From the Annals of the Artists – In 1911, friends of sculptor Elisabet Ney founded the Texas Fine Arts Association and the Elisabet Ney Museum to honor the late artist. Ney had immigrated to Texas in 1872 and was one of the first professional sculptors in the state. In 1892, Ney built her impressive house and studio, Formosa, in the Hyde Park area of Austin. Ney is famous for creating the sculptures of Stephen F. Austin and Sam Houston on display at the Capitol and the tomb of Confederate Gen. Albert Sydney Johnston at the Texas State Cemetery. After her death in 1907, her friends Bride Neill Taylor, Julia Pease, Emma Cherry, and Emma Kyle Burleson decided to use Formosa as a the annual meeting place for the new association and as a gallery for its exhibitions. In 1941 the city of Austin assumed ownership of the Elizabeth Ney Museum. It remains a popular tourist destination to this day.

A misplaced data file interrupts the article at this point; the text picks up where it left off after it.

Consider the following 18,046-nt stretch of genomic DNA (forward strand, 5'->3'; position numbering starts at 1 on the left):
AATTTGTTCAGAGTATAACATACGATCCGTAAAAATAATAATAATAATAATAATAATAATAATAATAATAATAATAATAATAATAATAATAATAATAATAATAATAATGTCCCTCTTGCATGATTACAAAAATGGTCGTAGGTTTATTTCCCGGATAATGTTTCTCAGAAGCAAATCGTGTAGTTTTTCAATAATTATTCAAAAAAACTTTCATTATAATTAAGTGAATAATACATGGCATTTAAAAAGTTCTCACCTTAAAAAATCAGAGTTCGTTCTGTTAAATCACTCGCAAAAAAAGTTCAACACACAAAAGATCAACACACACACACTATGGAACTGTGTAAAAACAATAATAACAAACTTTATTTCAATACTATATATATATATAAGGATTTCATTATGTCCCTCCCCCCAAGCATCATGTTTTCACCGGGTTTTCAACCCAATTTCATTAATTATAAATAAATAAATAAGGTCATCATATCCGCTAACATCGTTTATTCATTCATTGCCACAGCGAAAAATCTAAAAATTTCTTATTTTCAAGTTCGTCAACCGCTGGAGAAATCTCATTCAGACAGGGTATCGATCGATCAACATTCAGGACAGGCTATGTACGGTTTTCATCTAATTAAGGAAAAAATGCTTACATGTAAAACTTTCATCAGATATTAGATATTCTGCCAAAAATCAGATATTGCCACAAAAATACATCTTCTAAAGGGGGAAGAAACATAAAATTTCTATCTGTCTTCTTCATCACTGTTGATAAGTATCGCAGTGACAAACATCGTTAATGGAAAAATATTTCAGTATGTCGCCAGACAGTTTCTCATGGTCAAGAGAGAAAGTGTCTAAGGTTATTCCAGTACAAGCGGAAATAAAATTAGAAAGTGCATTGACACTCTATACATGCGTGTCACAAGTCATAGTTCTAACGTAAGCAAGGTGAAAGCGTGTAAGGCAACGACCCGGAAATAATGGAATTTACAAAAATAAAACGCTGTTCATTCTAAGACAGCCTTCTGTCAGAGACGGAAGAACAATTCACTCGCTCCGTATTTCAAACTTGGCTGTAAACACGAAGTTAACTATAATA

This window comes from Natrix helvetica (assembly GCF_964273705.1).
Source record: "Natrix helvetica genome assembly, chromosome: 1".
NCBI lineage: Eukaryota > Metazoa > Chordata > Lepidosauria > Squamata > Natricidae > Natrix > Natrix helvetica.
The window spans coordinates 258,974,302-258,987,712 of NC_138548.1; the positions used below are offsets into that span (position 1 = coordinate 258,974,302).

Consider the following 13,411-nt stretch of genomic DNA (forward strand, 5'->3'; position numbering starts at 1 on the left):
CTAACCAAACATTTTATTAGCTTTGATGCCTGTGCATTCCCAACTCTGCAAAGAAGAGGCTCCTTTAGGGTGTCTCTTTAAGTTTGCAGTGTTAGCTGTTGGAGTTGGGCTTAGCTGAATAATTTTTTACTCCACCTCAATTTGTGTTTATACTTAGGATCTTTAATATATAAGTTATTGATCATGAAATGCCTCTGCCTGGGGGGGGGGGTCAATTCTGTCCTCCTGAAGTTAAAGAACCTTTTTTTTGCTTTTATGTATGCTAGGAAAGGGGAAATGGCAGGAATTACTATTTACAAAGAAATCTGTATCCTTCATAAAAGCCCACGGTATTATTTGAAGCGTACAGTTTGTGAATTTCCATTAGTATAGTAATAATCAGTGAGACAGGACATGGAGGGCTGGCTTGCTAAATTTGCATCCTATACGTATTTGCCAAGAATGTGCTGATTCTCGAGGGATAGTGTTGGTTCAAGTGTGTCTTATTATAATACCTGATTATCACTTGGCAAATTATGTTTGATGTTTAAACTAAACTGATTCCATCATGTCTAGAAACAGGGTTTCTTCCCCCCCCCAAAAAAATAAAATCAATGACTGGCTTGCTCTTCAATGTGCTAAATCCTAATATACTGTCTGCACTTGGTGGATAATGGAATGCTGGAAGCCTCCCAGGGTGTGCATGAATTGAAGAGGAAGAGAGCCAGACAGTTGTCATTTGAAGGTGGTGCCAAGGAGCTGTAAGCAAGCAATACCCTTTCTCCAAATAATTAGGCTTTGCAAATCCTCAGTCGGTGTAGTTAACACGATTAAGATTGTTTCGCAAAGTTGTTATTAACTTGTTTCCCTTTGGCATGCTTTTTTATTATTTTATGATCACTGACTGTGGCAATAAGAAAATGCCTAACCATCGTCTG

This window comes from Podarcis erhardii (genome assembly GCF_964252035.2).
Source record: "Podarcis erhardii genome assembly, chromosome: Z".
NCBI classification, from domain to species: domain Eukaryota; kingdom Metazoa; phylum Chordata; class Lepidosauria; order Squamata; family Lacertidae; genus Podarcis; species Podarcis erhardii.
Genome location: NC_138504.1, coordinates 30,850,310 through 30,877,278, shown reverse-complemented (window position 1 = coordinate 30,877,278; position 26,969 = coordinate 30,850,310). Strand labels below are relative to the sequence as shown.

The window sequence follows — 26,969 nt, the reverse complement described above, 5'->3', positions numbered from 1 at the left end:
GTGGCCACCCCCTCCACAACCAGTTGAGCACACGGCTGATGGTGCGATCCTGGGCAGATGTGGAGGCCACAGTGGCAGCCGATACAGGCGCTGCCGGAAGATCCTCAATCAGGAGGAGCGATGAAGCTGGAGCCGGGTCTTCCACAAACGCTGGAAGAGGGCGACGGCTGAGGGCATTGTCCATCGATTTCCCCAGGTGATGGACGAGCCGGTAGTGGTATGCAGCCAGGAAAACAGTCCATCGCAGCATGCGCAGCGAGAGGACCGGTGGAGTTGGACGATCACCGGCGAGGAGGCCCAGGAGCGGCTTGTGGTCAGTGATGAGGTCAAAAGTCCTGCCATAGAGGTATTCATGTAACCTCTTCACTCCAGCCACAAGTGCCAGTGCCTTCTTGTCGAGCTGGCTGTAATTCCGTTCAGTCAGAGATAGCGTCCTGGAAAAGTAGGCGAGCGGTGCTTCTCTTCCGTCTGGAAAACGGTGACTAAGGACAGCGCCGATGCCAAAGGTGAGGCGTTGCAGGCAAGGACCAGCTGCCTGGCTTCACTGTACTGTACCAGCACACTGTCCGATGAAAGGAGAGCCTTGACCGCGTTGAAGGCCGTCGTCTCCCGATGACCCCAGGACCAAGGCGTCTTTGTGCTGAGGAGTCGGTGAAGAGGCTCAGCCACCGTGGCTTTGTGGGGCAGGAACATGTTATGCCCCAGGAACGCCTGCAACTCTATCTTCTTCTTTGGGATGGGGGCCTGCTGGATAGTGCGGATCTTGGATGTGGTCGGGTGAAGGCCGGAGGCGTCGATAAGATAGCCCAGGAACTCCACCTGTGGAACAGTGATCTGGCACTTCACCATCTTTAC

From the Annals of the Artists – In 1911, the Elisabet Ney Museum was founded in Austin. It served as one of the earliest centers for artistic development in Texas. The German-born Ney spent the first half of her life in Europe before emigrating to the U.S. at the age of 39 with her husband Edmund Montgomery. The first settled in Georgia before coming to Texas where Montgomery purchased Liendo Plantation near Hempstead. Ney ran the plantation while Montgomery tended to his studies. In the early 1880’s, Ney was invited to Austin by Gov. Oran Roberts. She purchase land in Hyde Park and built a new studio named Formosa. She revitalized her artistic career in Austin creating her most famous works – statutes of Stephen F. Austin and Sam Houston for the Chicago World’s fair and the memorial to Albert Sydney Johnson in the Texas State Cemetery. The museum which bears her named is located on the site of her studio in Hyde Park.